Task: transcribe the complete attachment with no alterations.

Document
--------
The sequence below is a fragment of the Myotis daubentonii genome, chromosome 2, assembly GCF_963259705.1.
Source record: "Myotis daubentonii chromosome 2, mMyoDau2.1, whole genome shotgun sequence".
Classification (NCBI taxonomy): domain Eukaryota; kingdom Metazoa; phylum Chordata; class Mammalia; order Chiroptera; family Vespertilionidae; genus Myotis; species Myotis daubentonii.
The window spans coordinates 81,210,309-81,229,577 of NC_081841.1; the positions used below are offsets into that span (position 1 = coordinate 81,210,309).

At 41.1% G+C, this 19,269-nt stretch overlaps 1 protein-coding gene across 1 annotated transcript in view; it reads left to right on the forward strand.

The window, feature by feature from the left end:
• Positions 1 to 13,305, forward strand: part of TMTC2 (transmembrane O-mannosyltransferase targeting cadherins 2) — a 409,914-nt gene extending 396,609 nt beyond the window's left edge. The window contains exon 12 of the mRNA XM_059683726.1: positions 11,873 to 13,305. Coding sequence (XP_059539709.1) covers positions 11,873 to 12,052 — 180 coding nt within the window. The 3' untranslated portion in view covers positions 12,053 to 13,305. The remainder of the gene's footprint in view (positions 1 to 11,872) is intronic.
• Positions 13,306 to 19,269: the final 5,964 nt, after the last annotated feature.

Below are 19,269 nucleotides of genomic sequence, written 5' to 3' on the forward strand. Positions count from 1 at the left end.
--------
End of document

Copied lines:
The sequence below is a fragment of the Myotis daubentonii genome, chromosome 2, assembly GCF_963259705.1.
Source record: "Myotis daubentonii chromosome 2, mMyoDau2.1, whole genome shotgun sequence".
Classification (NCBI taxonomy): domain Eukaryota; kingdom Metazoa; phylum Chordata; class Mammalia; order Chiroptera; family Vespertilionidae; genus Myotis; species Myotis daubentonii.
The window spans coordinates 81,210,309-81,229,577 of NC_081841.1; the positions used below are offsets into that span (position 1 = coordinate 81,210,309).

At 41.1% G+C, this 19,269-nt stretch overlaps 1 protein-coding gene across 1 annotated transcript in view; it reads left to right on the forward strand.

The window, feature by feature from the left end:
• Positions 1 to 13,305, forward strand: part of TMTC2 (transmembrane O-mannosyltransferase targeting cadherins 2) — a 409,914-nt gene extending 396,609 nt beyond the window's left edge. The window contains exon 12 of the mRNA XM_059683726.1: positions 11,873 to 13,305. Coding sequence (XP_059539709.1) covers positions 11,873 to 12,052 — 180 coding nt within the window. The 3' untranslated portion in view covers positions 12,053 to 13,305. The remainder of the gene's footprint in view (positions 1 to 11,872) is intronic.
• Positions 13,306 to 19,269: the final 5,964 nt, after the last annotated feature.

Below are 19,269 nucleotides of genomic sequence, written 5' to 3' on the forward strand. Positions count from 1 at the left end.